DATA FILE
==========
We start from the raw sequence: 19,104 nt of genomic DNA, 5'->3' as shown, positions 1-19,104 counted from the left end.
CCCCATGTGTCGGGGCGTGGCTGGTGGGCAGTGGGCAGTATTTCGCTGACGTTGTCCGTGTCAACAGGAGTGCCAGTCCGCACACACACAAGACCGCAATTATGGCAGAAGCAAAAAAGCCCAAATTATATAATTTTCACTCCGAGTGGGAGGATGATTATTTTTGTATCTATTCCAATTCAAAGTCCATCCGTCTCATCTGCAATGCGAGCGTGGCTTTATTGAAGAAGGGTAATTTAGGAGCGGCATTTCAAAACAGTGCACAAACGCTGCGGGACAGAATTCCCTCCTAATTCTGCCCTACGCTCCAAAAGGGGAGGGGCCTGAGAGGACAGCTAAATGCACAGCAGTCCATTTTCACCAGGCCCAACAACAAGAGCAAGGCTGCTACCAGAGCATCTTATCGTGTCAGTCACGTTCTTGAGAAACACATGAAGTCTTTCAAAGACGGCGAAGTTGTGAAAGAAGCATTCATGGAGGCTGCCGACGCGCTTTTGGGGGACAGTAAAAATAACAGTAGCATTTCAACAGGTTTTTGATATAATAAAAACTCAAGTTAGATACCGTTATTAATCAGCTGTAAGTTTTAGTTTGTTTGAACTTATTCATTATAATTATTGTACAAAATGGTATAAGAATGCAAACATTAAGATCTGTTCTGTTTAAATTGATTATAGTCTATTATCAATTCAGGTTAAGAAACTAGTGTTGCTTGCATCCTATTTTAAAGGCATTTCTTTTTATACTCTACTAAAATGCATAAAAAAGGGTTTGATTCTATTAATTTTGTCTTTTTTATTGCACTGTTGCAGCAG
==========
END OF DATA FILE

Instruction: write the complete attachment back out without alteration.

We start from the raw sequence: 19,104 nt of genomic DNA, 5'->3' as shown, positions 1-19,104 counted from the left end.
CCCCATGTGTCGGGGCGTGGCTGGTGGGCAGTGGGCAGTATTTCGCTGACGTTGTCCGTGTCAACAGGAGTGCCAGTCCGCACACACACAAGACCGCAATTATGGCAGAAGCAAAAAAGCCCAAATTATATAATTTTCACTCCGAGTGGGAGGATGATTATTTTTGTATCTATTCCAATTCAAAGTCCATCCGTCTCATCTGCAATGCGAGCGTGGCTTTATTGAAGAAGGGTAATTTAGGAGCGGCATTTCAAAACAGTGCACAAACGCTGCGGGACAGAATTCCCTCCTAATTCTGCCCTACGCTCCAAAAGGGGAGGGGCCTGAGAGGACAGCTAAATGCACAGCAGTCCATTTTCACCAGGCCCAACAACAAGAGCAAGGCTGCTACCAGAGCATCTTATCGTGTCAGTCACGTTCTTGAGAAACACATGAAGTCTTTCAAAGACGGCGAAGTTGTGAAAGAAGCATTCATGGAGGCTGCCGACGCGCTTTTGGGGGACAGTAAAAATAACAGTAGCATTTCAACAGGTTTTTGATATAATAAAAACTCAAGTTAGATACCGTTATTAATCAGCTGTAAGTTTTAGTTTGTTTGAACTTATTCATTATAATTATTGTACAAAATGGTATAAGAATGCAAACATTAAGATCTGTTCTGTTTAAATTGATTATAGTCTATTATCAATTCAGGTTAAGAAACTAGTGTTGCTTGCATCCTATTTTAAAGGCATTTCTTTTTATACTCTACTAAAATGCATAAAAAAGGGTTTGATTCTATTAATTTTGTCTTTTTTATTGCACTGTTGCAGCAG